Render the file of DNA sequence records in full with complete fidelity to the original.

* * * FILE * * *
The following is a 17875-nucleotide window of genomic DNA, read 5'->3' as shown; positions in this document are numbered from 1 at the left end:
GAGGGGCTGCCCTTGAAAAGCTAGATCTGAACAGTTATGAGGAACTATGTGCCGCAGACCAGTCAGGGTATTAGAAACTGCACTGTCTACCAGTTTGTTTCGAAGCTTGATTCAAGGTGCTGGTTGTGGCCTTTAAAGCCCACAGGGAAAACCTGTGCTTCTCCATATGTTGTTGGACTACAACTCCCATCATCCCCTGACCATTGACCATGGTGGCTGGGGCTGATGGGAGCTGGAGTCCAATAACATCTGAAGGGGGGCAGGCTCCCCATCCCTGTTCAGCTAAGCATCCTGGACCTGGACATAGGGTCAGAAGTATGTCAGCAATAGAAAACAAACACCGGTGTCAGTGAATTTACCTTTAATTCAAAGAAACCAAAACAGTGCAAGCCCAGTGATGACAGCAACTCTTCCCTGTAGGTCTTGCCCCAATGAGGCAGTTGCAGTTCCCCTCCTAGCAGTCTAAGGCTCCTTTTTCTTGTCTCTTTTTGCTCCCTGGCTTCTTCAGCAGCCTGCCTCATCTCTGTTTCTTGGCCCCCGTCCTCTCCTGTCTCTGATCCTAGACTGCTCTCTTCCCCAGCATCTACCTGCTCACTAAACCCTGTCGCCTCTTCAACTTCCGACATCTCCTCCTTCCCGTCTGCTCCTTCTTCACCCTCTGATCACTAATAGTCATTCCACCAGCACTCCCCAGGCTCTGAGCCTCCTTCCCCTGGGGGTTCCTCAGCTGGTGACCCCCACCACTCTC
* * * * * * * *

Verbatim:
The following is a 17875-nucleotide window of genomic DNA, read 5'->3' as shown; positions in this document are numbered from 1 at the left end:
GAGGGGCTGCCCTTGAAAAGCTAGATCTGAACAGTTATGAGGAACTATGTGCCGCAGACCAGTCAGGGTATTAGAAACTGCACTGTCTACCAGTTTGTTTCGAAGCTTGATTCAAGGTGCTGGTTGTGGCCTTTAAAGCCCACAGGGAAAACCTGTGCTTCTCCATATGTTGTTGGACTACAACTCCCATCATCCCCTGACCATTGACCATGGTGGCTGGGGCTGATGGGAGCTGGAGTCCAATAACATCTGAAGGGGGGCAGGCTCCCCATCCCTGTTCAGCTAAGCATCCTGGACCTGGACATAGGGTCAGAAGTATGTCAGCAATAGAAAACAAACACCGGTGTCAGTGAATTTACCTTTAATTCAAAGAAACCAAAACAGTGCAAGCCCAGTGATGACAGCAACTCTTCCCTGTAGGTCTTGCCCCAATGAGGCAGTTGCAGTTCCCCTCCTAGCAGTCTAAGGCTCCTTTTTCTTGTCTCTTTTTGCTCCCTGGCTTCTTCAGCAGCCTGCCTCATCTCTGTTTCTTGGCCCCCGTCCTCTCCTGTCTCTGATCCTAGACTGCTCTCTTCCCCAGCATCTACCTGCTCACTAAACCCTGTCGCCTCTTCAACTTCCGACATCTCCTCCTTCCCGTCTGCTCCTTCTTCACCCTCTGATCACTAATAGTCATTCCACCAGCACTCCCCAGGCTCTGAGCCTCCTTCCCCTGGGGGTTCCTCAGCTGGTGACCCCCACCACTCTC